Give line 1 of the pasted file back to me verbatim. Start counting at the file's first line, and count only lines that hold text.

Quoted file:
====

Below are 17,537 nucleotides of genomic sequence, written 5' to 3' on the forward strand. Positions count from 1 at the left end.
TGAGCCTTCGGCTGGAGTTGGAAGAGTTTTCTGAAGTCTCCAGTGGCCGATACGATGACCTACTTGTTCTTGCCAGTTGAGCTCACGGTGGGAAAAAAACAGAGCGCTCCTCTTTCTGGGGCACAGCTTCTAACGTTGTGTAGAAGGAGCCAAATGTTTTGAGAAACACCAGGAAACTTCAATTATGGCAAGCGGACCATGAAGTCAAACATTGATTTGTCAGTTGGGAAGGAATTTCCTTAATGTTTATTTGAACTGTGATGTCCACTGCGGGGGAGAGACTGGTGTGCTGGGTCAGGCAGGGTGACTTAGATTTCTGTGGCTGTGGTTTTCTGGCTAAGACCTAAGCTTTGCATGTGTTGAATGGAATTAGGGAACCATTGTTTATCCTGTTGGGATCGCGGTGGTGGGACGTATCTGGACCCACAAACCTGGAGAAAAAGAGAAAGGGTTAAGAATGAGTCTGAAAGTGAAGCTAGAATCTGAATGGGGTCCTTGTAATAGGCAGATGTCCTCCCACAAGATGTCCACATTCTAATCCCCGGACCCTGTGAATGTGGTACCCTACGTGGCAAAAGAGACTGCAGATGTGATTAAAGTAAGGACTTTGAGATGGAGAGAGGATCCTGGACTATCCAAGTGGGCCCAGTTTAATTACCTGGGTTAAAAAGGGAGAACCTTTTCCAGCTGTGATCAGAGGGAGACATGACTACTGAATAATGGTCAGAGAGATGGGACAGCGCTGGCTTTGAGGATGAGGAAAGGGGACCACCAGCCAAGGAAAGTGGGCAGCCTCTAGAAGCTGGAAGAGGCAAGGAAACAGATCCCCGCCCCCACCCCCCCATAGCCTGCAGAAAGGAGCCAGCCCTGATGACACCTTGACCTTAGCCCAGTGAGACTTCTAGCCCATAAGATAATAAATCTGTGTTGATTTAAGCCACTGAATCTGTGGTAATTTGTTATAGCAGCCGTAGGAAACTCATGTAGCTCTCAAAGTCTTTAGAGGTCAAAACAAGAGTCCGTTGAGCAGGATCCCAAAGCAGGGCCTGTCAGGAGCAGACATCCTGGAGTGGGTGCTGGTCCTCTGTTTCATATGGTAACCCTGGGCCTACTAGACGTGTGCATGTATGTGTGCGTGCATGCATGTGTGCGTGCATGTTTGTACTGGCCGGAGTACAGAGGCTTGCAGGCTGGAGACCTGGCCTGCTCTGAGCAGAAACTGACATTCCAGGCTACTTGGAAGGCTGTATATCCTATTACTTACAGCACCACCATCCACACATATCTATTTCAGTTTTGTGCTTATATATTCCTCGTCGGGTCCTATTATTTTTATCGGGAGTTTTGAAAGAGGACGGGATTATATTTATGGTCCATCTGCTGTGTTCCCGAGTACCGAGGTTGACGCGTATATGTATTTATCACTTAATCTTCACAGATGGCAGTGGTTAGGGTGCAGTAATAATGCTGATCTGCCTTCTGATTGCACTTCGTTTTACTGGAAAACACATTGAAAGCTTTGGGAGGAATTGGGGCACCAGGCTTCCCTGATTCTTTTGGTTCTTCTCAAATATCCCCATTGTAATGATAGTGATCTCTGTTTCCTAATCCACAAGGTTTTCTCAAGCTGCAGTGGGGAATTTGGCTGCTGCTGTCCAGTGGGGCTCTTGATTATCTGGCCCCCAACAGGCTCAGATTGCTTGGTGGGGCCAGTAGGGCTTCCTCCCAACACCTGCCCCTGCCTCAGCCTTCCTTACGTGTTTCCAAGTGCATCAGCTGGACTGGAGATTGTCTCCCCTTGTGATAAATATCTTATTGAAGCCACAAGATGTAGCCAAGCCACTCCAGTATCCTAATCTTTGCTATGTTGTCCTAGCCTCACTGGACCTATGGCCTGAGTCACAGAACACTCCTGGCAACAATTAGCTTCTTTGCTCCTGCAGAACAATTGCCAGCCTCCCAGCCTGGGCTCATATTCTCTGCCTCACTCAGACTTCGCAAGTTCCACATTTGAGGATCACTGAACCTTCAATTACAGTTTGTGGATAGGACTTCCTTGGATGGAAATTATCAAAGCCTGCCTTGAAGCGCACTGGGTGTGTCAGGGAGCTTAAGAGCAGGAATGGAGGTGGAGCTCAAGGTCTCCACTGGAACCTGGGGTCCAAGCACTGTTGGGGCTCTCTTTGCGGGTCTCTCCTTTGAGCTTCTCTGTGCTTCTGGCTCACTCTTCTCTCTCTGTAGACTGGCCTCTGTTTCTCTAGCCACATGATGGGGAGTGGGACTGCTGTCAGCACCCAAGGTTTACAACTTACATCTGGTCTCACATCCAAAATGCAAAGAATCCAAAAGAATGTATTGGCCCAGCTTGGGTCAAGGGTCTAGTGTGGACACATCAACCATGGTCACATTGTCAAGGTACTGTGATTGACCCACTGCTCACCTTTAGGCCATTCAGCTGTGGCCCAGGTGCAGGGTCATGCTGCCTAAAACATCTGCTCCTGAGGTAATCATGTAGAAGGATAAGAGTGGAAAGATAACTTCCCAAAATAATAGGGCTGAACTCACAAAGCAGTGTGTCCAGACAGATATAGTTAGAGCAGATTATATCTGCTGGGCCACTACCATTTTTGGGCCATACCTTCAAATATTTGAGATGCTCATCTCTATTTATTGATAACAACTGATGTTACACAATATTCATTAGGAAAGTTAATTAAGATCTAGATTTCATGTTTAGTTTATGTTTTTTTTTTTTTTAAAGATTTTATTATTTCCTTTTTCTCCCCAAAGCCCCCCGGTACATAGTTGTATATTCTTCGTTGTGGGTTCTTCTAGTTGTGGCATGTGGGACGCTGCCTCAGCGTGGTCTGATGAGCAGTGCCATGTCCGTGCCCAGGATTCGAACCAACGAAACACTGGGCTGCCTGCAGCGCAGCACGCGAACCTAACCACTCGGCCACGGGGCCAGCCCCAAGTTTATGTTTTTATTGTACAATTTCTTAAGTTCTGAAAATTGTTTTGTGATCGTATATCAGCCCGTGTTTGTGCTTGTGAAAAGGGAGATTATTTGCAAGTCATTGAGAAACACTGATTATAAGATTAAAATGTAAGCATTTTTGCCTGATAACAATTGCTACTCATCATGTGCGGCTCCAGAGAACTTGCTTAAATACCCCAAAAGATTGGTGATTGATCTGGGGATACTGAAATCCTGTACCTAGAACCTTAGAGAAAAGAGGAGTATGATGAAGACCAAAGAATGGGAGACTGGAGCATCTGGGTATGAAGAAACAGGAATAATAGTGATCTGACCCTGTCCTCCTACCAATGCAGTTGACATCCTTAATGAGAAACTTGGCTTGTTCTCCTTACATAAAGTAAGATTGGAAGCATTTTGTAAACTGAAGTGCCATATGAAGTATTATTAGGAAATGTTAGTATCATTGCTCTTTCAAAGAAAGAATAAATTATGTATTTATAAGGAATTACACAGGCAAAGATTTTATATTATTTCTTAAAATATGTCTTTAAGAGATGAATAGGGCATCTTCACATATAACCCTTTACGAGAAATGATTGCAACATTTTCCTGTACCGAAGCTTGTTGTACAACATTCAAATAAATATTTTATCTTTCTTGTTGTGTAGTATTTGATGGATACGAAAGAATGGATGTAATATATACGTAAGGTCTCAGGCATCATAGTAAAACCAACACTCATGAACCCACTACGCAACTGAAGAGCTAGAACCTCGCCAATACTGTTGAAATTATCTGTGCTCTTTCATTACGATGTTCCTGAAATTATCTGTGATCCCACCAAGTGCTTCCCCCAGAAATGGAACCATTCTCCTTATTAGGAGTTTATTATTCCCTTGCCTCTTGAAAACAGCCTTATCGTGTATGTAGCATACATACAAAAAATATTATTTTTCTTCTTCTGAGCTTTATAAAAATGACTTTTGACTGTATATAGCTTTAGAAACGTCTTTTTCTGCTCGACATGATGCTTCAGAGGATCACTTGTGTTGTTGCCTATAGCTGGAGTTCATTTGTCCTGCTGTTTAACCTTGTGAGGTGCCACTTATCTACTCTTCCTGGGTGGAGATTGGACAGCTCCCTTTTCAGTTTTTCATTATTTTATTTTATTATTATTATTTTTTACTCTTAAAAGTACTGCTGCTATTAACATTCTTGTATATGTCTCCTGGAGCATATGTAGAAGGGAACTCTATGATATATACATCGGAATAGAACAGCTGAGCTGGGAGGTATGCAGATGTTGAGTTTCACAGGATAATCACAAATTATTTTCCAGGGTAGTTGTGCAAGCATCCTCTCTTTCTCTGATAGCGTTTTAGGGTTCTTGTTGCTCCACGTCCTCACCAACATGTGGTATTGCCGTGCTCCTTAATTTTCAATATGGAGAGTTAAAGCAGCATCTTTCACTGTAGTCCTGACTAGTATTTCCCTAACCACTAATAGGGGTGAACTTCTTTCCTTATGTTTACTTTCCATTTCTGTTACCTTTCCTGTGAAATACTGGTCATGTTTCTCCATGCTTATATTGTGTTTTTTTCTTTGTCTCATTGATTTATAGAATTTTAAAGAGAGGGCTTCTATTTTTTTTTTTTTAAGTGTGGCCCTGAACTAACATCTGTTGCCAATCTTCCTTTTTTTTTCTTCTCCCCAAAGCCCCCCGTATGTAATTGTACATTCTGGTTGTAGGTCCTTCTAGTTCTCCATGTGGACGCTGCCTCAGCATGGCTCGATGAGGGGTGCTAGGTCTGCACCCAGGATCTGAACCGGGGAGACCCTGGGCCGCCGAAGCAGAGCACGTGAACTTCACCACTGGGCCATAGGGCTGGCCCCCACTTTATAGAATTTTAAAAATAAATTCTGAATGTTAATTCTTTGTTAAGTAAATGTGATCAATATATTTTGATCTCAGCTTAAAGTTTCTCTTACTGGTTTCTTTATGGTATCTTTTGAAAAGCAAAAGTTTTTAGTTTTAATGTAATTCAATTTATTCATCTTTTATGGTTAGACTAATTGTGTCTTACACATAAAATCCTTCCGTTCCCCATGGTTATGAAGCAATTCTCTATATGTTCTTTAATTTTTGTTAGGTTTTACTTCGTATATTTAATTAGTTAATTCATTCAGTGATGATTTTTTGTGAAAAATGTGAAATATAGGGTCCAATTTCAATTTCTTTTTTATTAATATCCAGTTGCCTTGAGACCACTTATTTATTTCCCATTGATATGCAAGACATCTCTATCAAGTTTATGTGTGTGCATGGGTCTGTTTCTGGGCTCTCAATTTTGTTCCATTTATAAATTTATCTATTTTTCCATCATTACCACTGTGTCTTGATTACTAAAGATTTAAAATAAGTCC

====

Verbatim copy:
Below are 17,537 nucleotides of genomic sequence, written 5' to 3' on the forward strand. Positions count from 1 at the left end.